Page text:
02 antarctica heat wave split
Images show massive Antarctic change in just 9 days (2020)
02:22 - Source: CNN
CNN  — 

Deep channels discovered under the Antarctic’s so-called “Doomsday glacier” may be allowing warm ocean water to melt the underside of ice, according to scientists collecting data from an area crucial to understanding sea-level rise.

The findings published in The Cryosphere journal show the ocean floor is deeper than previously thought, with more deep channels leading towards the grounding line, where the ice meets the bed.

Ice draining from the gigantic Thwaites Glacier into the Amundsen Sea in West Antarctica already accounts for about 4% of global sea-level rise, and scientists say it is highly susceptible to climate change.

A view of the sea ice from the Nathaniel B. Palmer icebreaker on the way to Thwaites Glacier.

Over the past three decades, the rate of ice loss from Thwaites, which is about the size of Great Britain or the US state of Florida, and its neighboring glaciers has increased more than five-fold.

If Thwaites were to collapse, it could lead to an increase in sea levels of around 25 inches (64 centimeters) – and the researchers are trying to find out how soon this is likely to happen.

Scientists from the International Thwaites Glacier Collaboration (ITGC) collected data by flying over the glacier in a British Antarctic Survey (BAS) Twin Otter aircraft and mapping the sea floor from the US Antarctic Program icebreaker RV Nathaniel B. Palmer.

The US research ship at the ice front, in a photo captured from a drone.

The cavities hidden beneath the ice shelf are likely to be the route through which warm ocean water passes underneath the ice shelf up to the grounding line, they said.

“Thwaites Glacier itself is probably one of the most significant glaciers in West Antarctica, because it’s so large, because we can see it’s changing today,” Dr. Tom Jordan, an aero-geophysicist at BAS who led the airborne survey, told CNN.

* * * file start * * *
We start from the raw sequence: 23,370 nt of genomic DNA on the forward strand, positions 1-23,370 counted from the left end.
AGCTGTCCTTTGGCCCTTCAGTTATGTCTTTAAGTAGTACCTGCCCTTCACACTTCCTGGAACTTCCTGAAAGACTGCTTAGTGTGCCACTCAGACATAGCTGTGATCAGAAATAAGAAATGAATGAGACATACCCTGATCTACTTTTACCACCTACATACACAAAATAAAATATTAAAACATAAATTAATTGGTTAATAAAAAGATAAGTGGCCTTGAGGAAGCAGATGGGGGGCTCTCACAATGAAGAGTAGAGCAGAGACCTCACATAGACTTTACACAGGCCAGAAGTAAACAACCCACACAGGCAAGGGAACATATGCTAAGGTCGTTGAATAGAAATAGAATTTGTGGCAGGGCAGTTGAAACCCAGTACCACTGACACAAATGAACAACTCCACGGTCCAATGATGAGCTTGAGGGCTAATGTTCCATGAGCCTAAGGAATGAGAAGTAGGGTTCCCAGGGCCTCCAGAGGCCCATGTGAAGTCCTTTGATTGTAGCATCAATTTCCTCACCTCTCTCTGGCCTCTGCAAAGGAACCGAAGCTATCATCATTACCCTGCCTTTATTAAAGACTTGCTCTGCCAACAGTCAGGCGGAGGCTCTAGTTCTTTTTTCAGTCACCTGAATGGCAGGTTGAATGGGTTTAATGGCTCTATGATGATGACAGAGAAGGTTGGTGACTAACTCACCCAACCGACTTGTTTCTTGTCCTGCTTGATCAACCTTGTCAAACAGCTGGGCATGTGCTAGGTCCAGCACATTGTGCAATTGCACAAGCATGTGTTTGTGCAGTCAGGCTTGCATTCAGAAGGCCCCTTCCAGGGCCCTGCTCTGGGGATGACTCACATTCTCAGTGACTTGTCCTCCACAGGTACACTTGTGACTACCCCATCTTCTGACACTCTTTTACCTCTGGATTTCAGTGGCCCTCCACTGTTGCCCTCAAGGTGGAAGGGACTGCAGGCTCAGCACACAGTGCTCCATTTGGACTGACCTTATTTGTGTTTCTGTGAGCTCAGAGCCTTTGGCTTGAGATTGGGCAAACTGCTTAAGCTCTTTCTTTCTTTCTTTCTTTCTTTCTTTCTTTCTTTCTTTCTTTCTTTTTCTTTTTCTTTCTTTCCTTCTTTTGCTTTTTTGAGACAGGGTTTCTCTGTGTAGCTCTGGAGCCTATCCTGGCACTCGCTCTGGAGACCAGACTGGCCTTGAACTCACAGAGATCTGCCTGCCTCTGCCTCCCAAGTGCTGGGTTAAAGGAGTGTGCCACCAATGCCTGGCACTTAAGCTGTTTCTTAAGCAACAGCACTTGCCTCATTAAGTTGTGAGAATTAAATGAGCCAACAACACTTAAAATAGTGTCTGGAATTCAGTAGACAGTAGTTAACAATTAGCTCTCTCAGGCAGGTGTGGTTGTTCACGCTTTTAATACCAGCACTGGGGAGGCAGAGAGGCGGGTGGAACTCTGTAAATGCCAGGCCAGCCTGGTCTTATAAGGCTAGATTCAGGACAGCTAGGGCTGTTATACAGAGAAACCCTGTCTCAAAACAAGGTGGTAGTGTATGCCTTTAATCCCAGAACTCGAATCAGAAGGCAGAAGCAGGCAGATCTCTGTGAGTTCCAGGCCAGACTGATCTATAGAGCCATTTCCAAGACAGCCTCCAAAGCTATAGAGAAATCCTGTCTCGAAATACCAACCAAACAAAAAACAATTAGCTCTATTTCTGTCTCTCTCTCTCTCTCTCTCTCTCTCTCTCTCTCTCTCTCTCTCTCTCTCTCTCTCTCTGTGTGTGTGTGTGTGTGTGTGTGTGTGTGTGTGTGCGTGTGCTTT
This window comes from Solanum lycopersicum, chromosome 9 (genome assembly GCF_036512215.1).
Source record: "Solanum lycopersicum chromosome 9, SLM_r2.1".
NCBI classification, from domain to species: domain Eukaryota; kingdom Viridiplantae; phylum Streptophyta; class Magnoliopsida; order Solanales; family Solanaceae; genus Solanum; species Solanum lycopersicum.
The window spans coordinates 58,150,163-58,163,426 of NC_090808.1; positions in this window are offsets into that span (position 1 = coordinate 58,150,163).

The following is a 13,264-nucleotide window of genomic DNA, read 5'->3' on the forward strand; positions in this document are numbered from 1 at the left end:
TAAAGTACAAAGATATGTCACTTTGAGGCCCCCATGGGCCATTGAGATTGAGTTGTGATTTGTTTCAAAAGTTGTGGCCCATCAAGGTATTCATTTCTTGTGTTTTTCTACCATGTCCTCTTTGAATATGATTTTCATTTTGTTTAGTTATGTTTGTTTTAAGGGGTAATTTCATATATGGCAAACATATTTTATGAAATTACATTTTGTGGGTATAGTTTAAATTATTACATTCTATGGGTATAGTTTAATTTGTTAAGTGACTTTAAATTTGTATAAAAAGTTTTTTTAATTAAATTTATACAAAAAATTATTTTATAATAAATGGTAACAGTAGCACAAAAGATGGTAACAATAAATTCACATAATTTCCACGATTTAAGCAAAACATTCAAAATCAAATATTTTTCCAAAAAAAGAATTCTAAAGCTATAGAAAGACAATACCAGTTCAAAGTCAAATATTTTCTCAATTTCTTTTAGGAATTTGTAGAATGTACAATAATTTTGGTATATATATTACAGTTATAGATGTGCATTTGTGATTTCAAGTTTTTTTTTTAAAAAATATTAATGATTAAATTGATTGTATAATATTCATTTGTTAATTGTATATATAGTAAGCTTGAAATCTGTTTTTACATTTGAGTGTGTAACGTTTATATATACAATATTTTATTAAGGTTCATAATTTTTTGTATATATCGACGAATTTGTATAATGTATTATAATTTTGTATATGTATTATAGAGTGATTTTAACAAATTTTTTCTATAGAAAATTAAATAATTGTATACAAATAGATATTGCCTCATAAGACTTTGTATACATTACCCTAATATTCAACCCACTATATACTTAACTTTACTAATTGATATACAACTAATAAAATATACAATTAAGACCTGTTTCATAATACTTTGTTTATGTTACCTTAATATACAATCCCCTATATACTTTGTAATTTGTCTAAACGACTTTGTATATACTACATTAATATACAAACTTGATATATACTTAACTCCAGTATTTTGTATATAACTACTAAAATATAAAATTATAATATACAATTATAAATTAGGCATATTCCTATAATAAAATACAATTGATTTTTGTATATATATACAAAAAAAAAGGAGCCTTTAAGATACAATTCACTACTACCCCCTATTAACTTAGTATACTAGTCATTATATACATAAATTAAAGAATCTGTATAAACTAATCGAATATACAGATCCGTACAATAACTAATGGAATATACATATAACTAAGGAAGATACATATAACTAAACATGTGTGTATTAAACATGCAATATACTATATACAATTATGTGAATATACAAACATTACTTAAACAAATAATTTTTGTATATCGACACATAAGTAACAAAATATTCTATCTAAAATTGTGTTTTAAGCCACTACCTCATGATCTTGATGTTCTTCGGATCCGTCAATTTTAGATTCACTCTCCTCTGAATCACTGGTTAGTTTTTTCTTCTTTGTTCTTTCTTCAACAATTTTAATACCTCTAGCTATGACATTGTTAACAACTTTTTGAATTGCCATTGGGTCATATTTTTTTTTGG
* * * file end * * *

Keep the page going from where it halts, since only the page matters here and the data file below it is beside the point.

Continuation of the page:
“And also, we know that its bed dips down, and it gets deeper and deeper underneath the ice sheet, which means that, theoretically, you can get a process called marine ice sheet instability. And once it starts to retreat, it will just keep retreating.”

The high cliffs at the ice front of Thwaites Glacier, which accounts for about 4% of global sea-level rise.

Jordan said the next phase was to incorporate the data from the channels, some of them 2,600 feet (800 meters) deep, into simulations of how the ice sheet will respond into the future.

Before now, he said, the ITGC has not been able to precisely quantify sea-level rise in West Antarctica “because there was so much uncertainty about understanding the ice sheet processes and how the glaciers will over time respond.”

“I think this is a big step towards helping understand that,” he added.

Jordan said that suggestions of geoengineering and blocking the channels is not logistically feasible at such a remote site. A simpler solution would be to “tackle climate change.”

“At the end, we will be able to say to governments and policy-makers, this is what’s going to happen … we will actually have a proper, well-constrained estimate of what’s going to happen to Thwaites Glacier,” said Jordan.

Once scientists can demonstrate the expected sea-level rise relating to West Antarctica, he said, they will have more evidence when calling for action to mitigate climate change.

The team collected data from the glacier and adjoining Dotson and Crosson ice shelves from January to March 2019. Exceptional sea-ice break up in early 2019 enabled the icebreaker to survey more than 2,000 square kilometers of sea floor at the glacier’s ice front.

The area surveyed had been hidden beneath part of the floating ice shelf extending from Thwaites Glacier, which broke off in 2002, and was then often inaccessible due to thick sea-ice cover.